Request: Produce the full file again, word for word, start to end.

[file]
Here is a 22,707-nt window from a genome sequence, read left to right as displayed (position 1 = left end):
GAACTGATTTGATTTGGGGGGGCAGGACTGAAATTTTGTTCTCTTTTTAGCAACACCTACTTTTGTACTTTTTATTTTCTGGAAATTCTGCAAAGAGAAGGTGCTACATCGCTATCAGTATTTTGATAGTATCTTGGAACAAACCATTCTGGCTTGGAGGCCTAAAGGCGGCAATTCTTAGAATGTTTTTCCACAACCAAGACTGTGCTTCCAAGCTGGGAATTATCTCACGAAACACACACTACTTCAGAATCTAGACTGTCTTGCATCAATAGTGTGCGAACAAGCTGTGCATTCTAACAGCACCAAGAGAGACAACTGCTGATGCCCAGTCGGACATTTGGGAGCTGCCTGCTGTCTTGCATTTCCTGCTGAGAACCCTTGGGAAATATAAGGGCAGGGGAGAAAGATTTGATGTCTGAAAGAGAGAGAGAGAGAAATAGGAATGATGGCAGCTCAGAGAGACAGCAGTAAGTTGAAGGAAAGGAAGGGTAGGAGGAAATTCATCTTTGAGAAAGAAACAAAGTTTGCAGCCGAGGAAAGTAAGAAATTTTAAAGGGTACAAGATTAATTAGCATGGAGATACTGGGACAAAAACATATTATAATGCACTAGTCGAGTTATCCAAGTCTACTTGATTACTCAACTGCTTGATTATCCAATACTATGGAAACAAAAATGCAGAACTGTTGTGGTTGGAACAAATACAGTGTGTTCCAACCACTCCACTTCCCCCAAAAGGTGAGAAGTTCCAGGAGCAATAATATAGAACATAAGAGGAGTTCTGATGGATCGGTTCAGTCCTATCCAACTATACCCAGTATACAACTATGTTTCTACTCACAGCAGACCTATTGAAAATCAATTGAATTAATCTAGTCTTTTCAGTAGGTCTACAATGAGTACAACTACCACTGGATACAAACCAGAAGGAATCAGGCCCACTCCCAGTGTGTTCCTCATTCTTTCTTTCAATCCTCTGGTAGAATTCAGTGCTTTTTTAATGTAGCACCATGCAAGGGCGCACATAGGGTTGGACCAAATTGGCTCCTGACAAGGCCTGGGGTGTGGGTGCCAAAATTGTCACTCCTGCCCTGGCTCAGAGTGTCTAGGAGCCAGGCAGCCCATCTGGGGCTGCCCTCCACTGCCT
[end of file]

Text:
Here is a 22,707-nt window from a genome sequence, read left to right as displayed (position 1 = left end):
GAACTGATTTGATTTGGGGGGGCAGGACTGAAATTTTGTTCTCTTTTTAGCAACACCTACTTTTGTACTTTTTATTTTCTGGAAATTCTGCAAAGAGAAGGTGCTACATCGCTATCAGTATTTTGATAGTATCTTGGAACAAACCATTCTGGCTTGGAGGCCTAAAGGCGGCAATTCTTAGAATGTTTTTCCACAACCAAGACTGTGCTTCCAAGCTGGGAATTATCTCACGAAACACACACTACTTCAGAATCTAGACTGTCTTGCATCAATAGTGTGCGAACAAGCTGTGCATTCTAACAGCACCAAGAGAGACAACTGCTGATGCCCAGTCGGACATTTGGGAGCTGCCTGCTGTCTTGCATTTCCTGCTGAGAACCCTTGGGAAATATAAGGGCAGGGGAGAAAGATTTGATGTCTGAAAGAGAGAGAGAGAGAAATAGGAATGATGGCAGCTCAGAGAGACAGCAGTAAGTTGAAGGAAAGGAAGGGTAGGAGGAAATTCATCTTTGAGAAAGAAACAAAGTTTGCAGCCGAGGAAAGTAAGAAATTTTAAAGGGTACAAGATTAATTAGCATGGAGATACTGGGACAAAAACATATTATAATGCACTAGTCGAGTTATCCAAGTCTACTTGATTACTCAACTGCTTGATTATCCAATACTATGGAAACAAAAATGCAGAACTGTTGTGGTTGGAACAAATACAGTGTGTTCCAACCACTCCACTTCCCCCAAAAGGTGAGAAGTTCCAGGAGCAATAATATAGAACATAAGAGGAGTTCTGATGGATCGGTTCAGTCCTATCCAACTATACCCAGTATACAACTATGTTTCTACTCACAGCAGACCTATTGAAAATCAATTGAATTAATCTAGTCTTTTCAGTAGGTCTACAATGAGTACAACTACCACTGGATACAAACCAGAAGGAATCAGGCCCACTCCCAGTGTGTTCCTCATTCTTTCTTTCAATCCTCTGGTAGAATTCAGTGCTTTTTTAATGTAGCACCATGCAAGGGCGCACATAGGGTTGGACCAAATTGGCTCCTGACAAGGCCTGGGGTGTGGGTGCCAAAATTGTCACTCCTGCCCTGGCTCAGAGTGTCTAGGAGCCAGGCAGCCCATCTGGGGCTGCCCTCCACTGCCT